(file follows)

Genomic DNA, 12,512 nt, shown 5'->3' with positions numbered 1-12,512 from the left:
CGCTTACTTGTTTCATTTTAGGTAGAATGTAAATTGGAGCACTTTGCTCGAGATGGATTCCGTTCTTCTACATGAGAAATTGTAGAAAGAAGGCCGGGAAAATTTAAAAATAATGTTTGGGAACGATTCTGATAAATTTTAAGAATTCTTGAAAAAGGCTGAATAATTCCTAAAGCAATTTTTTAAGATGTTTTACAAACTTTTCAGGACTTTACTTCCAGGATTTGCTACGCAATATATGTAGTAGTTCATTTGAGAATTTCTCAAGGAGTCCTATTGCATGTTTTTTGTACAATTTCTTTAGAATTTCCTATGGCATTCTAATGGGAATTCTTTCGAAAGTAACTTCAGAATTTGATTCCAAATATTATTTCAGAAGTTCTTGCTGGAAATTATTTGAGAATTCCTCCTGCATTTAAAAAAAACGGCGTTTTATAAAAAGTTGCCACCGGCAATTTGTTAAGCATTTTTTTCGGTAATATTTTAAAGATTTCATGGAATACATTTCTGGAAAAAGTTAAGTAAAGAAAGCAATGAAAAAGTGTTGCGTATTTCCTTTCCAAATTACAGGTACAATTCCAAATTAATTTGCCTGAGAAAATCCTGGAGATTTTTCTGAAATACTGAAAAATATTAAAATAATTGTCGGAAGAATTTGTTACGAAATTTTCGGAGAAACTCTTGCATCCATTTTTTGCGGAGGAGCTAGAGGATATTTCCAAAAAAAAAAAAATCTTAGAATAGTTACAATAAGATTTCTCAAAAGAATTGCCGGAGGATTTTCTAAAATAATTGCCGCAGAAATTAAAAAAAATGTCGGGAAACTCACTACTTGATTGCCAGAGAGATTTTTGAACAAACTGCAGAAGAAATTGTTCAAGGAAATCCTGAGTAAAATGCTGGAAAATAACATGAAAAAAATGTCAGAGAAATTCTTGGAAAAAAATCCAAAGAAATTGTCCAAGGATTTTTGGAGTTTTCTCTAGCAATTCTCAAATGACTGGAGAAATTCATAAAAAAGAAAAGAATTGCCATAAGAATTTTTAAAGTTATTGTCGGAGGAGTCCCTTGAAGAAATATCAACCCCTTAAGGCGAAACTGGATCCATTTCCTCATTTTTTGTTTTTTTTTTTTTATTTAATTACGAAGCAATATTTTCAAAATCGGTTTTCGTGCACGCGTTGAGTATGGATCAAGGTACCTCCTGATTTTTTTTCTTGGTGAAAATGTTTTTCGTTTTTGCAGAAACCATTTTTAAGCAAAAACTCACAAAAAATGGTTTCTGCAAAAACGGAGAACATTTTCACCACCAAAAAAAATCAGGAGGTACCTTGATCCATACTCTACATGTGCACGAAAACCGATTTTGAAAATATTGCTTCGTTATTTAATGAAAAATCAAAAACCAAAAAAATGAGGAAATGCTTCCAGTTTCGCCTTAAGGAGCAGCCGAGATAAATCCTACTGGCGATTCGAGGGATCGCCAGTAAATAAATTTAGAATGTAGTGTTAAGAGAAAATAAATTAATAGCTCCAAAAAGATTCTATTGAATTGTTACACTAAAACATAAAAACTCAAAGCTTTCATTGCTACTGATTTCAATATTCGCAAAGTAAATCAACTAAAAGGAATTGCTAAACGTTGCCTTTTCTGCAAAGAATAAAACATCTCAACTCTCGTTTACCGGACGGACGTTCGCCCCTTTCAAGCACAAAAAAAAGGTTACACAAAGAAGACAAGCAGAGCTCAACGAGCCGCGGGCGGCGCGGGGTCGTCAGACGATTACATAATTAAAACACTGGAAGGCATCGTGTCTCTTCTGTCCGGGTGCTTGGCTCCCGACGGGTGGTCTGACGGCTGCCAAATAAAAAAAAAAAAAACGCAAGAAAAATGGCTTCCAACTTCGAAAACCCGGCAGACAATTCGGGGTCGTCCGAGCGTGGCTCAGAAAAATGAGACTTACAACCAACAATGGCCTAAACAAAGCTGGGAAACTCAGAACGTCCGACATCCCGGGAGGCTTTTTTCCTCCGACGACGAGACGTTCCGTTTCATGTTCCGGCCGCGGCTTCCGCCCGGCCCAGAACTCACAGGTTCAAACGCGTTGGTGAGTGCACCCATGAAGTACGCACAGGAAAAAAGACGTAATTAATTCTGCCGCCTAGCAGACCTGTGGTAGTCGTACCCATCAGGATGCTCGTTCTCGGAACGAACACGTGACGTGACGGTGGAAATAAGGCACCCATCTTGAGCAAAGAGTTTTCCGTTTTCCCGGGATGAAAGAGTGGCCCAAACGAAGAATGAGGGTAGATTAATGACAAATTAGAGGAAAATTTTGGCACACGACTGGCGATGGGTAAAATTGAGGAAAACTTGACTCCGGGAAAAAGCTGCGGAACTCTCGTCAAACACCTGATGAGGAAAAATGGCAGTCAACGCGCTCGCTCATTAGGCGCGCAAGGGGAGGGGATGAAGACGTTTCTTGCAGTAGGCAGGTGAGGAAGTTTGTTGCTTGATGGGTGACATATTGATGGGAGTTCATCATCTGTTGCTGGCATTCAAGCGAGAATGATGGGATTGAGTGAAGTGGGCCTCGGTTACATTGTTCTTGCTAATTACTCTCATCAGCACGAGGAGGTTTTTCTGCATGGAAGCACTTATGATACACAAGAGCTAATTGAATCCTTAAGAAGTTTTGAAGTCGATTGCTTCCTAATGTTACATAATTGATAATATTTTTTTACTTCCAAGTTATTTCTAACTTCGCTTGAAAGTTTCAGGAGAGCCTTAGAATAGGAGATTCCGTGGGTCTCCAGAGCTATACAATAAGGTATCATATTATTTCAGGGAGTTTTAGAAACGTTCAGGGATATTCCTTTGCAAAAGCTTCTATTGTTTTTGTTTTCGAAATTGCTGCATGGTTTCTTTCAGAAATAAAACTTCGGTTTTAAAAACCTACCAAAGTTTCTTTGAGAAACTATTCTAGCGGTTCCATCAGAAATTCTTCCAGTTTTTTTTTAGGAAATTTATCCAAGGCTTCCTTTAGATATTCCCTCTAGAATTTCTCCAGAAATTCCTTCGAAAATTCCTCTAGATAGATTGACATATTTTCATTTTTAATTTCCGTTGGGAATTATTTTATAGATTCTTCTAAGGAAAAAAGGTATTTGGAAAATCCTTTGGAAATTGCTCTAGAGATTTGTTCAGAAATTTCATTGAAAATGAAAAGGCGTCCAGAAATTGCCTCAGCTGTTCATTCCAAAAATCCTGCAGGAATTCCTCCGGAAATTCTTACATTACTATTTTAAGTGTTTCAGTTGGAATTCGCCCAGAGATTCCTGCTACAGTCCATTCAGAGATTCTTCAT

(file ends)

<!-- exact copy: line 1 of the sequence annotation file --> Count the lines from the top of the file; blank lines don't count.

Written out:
Genomic DNA, 12,512 nt, shown 5'->3' with positions numbered 1-12,512 from the left: